As I said, Halpern is for studying kanji. It is perhaps the one for which the name ``Kanji Dictionary'' is truly applicable. I often use Halpern merely to look up words because I like the indexing method (see below) better than S&H, but I realize that it is hit'n'miss for this. Halpern uses 30,841 distinct words as examples when describing the senses that a character can impart to a word, but the coverage is spotty. For example, {{inline/s=18:字典:jiten}} is listed under {{inline/s=18:典:ten}} but not {{inline/s=18:字:ji}}. He apparently found that other words better represented the meanings of {{inline/s=18:字:ji}}.

How to Find What You're Looking For

A reference work that provides all the information you want is useless unless you can actually find it. To find the entry for a particular character, any one work generally has several indexing methods, with one main method that sets the ordering of all the characters.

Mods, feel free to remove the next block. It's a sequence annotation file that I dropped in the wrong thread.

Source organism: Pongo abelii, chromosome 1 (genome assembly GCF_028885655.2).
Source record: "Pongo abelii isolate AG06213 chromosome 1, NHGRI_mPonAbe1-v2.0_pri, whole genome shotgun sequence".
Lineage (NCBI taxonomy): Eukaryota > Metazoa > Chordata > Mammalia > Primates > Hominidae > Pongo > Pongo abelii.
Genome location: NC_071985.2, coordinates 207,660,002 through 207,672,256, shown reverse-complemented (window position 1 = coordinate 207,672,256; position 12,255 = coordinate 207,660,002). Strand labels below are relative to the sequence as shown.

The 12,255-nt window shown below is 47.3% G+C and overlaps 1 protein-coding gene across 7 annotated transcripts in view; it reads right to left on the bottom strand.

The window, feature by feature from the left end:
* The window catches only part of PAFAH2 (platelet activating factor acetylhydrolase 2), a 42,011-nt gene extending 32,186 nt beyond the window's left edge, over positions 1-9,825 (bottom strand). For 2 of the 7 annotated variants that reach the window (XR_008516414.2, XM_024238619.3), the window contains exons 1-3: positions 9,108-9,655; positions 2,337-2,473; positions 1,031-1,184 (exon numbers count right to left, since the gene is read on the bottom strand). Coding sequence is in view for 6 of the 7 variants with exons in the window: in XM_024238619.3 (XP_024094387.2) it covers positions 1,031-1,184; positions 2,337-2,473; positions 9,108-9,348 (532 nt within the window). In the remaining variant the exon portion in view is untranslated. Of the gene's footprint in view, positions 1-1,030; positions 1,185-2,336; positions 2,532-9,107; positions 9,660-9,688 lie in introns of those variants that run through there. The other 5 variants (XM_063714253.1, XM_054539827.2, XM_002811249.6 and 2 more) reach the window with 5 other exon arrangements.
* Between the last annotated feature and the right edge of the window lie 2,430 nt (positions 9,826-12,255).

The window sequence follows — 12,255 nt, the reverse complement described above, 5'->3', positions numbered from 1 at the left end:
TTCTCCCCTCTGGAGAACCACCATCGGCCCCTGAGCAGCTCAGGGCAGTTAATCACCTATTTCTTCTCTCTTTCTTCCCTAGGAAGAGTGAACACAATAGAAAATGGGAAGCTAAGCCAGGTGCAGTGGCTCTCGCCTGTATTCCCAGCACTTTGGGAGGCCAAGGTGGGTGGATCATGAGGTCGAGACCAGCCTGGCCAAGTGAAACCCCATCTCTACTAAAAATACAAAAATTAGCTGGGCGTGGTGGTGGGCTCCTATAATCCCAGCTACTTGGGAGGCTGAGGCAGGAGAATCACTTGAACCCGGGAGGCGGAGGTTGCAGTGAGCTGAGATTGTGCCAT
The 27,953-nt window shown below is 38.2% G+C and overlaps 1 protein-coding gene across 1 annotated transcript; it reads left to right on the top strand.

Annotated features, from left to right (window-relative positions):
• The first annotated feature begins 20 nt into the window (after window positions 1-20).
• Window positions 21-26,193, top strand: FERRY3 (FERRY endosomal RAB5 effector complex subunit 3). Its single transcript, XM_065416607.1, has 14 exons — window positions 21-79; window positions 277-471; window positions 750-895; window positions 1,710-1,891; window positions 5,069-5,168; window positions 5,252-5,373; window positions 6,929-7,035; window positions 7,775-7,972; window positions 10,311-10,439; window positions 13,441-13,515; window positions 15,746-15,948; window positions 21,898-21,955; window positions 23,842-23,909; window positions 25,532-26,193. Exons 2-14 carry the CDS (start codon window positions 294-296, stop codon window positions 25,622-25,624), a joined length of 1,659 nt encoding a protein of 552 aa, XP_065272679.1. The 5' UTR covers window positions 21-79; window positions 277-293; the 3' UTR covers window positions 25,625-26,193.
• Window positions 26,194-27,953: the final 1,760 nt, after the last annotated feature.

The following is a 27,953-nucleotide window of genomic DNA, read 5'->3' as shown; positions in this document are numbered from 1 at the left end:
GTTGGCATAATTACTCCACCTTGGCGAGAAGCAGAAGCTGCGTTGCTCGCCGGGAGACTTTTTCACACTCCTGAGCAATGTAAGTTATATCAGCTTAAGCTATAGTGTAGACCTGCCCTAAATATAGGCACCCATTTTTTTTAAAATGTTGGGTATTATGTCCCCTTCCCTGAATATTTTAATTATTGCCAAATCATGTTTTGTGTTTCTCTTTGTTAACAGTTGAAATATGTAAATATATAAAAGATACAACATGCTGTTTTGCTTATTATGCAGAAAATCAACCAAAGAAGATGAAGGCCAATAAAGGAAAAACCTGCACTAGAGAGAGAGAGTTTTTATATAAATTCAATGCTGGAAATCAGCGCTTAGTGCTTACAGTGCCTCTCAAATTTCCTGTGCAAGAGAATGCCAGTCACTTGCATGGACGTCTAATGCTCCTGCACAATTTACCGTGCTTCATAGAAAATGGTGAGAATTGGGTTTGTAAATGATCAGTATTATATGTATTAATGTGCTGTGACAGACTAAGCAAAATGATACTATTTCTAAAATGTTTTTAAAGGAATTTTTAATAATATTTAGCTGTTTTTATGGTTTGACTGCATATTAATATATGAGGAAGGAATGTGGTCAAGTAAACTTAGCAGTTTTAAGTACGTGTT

All works should provide an index via reading. Thus, if you know a reading of the character in question, you can check the index at the back which will then point you to the proper entry.

The real question is, what if you don't know the reading but can only see the character? First of all, most methods require that you know how to count strokes when you see a character properly written. If you've never looked at this stuff before, you might be surprised to find that {{inline/s=18:口}} has 3 strokes, while {{inline/s=18:市}} has five (but not the five you might think at first glimpse -- the vertical line is actually two strokes!) Smaller works will often have a stroke-count index, but this is simply too inefficient for larger works. For example, Halpern has 266 characters with eight strokes, Nelson has 381, and S&H has 426.